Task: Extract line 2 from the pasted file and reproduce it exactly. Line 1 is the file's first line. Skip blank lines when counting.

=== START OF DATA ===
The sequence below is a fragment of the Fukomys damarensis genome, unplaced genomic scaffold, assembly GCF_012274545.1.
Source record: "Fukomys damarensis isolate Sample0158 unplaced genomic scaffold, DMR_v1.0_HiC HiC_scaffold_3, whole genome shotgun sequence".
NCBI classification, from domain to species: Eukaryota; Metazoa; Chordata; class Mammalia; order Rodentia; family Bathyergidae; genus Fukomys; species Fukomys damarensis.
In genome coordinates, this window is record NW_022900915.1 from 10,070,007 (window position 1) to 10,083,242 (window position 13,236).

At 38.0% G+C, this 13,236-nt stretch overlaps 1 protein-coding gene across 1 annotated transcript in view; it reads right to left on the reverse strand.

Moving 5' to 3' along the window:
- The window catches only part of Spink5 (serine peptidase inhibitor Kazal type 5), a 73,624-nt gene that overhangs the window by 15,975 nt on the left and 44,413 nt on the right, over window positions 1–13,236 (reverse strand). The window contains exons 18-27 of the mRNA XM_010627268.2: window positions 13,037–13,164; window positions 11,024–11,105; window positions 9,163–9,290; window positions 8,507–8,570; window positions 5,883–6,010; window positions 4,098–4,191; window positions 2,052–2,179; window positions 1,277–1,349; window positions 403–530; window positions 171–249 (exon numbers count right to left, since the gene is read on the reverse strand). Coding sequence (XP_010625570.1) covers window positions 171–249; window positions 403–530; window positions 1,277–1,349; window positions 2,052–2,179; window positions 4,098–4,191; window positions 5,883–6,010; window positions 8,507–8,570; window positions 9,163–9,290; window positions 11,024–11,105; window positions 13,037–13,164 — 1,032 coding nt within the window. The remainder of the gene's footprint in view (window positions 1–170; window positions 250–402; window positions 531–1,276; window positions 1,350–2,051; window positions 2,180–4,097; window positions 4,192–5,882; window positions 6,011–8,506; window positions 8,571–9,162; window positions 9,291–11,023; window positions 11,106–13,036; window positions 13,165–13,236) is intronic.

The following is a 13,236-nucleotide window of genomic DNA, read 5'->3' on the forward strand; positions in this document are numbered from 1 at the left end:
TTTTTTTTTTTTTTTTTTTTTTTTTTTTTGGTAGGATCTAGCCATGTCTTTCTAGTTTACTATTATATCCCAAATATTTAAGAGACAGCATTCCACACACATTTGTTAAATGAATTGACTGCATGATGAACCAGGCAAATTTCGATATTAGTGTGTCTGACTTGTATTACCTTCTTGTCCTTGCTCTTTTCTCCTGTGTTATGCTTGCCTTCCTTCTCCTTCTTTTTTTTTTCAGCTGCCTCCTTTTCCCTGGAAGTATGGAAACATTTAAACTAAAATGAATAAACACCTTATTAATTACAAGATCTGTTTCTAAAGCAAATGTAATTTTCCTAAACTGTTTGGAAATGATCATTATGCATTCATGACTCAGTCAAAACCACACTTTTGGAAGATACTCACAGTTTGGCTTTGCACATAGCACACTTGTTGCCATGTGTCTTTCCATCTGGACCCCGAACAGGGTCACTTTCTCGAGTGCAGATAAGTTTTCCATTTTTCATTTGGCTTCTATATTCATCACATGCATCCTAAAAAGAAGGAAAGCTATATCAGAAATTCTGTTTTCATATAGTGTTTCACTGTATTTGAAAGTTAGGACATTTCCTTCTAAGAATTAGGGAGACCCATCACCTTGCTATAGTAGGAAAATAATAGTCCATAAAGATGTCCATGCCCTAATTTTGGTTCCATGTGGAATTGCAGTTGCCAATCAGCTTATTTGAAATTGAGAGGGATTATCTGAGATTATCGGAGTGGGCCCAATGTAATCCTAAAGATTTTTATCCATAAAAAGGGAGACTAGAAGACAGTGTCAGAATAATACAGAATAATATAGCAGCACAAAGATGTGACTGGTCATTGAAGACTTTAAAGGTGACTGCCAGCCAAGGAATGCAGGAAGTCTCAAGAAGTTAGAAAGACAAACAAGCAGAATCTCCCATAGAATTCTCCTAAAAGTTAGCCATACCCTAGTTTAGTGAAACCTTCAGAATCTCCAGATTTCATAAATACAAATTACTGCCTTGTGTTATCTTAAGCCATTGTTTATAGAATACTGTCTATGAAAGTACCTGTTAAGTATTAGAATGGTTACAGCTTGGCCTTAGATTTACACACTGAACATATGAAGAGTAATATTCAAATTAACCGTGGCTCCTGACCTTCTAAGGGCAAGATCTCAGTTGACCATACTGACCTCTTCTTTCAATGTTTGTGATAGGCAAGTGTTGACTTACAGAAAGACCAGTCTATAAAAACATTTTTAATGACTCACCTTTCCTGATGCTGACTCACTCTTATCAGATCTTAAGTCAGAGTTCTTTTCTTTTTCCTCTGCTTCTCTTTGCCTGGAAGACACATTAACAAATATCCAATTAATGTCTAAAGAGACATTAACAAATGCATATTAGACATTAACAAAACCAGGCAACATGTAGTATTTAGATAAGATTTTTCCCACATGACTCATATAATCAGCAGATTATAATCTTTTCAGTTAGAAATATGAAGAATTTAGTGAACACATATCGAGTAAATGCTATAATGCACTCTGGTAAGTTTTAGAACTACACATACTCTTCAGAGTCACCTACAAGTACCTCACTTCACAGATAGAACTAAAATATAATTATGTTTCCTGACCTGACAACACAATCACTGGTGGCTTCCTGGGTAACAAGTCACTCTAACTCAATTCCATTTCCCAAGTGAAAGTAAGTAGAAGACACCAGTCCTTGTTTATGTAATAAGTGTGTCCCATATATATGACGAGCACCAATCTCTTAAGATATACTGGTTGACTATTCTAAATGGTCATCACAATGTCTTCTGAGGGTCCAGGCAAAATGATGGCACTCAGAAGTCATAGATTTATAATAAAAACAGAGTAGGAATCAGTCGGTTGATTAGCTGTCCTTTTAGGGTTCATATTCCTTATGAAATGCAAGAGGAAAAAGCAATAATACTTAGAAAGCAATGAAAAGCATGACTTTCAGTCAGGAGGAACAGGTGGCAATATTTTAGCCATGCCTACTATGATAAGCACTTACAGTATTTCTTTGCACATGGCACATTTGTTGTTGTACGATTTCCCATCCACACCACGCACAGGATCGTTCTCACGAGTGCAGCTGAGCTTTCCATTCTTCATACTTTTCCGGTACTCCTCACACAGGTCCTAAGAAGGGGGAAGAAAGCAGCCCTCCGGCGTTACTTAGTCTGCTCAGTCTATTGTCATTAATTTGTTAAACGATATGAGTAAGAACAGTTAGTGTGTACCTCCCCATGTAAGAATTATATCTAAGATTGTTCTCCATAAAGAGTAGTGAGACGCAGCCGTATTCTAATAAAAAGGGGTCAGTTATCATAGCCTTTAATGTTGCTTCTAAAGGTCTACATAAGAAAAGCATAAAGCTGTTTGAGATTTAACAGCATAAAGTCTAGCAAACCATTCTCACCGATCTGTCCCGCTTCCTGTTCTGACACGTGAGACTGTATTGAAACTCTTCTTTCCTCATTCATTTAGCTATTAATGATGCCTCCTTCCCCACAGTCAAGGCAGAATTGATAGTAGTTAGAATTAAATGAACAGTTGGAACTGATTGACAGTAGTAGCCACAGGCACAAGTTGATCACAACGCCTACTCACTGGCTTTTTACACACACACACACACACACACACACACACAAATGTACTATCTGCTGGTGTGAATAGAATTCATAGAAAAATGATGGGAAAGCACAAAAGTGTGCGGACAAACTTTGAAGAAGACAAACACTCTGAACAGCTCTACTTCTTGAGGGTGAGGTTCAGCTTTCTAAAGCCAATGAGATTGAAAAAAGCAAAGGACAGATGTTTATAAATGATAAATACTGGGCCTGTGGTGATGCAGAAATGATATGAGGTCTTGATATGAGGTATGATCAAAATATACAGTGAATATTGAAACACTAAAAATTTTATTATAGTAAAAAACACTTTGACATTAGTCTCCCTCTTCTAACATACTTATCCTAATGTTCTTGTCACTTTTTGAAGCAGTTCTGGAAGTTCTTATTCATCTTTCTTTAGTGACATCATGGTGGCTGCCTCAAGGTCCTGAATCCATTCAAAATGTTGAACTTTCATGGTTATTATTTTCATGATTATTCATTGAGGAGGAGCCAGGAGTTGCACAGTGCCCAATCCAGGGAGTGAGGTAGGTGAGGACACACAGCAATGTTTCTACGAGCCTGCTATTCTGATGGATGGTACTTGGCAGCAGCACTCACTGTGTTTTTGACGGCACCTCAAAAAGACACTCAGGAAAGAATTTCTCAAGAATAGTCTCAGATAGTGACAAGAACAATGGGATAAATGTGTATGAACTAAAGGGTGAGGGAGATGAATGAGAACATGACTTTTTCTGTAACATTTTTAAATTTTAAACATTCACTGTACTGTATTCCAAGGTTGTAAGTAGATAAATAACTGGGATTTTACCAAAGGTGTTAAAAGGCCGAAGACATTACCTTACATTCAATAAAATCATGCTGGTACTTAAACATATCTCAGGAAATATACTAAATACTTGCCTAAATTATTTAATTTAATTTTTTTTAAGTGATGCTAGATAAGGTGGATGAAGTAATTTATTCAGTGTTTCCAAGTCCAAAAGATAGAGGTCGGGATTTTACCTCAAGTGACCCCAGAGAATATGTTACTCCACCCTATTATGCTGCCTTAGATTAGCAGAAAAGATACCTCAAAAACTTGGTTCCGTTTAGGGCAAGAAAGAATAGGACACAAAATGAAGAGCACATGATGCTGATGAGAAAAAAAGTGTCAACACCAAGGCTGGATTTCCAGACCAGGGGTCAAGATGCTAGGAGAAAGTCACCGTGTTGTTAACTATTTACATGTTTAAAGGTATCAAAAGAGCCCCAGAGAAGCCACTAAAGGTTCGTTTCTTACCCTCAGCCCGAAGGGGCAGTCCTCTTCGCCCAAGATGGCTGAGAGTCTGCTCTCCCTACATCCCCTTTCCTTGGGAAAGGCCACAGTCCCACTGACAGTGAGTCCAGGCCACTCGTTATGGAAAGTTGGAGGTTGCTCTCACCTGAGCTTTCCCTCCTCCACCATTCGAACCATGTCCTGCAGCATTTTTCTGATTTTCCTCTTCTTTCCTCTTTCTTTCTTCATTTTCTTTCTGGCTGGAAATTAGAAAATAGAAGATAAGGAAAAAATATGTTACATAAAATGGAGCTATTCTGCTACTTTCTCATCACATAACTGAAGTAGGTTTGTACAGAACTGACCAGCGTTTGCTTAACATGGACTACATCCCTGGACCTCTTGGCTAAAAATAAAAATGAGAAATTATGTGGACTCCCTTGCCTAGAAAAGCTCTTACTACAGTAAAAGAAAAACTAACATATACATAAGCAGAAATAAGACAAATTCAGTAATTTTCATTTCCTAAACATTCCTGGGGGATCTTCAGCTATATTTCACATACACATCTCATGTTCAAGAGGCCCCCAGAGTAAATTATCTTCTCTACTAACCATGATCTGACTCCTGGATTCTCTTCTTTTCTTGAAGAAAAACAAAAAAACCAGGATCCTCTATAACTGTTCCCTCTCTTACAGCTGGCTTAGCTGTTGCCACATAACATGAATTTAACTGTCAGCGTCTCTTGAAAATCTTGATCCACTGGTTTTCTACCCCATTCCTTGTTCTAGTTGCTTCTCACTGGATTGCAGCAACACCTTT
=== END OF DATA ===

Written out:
Source record: "Fukomys damarensis isolate Sample0158 unplaced genomic scaffold, DMR_v1.0_HiC HiC_scaffold_3, whole genome shotgun sequence".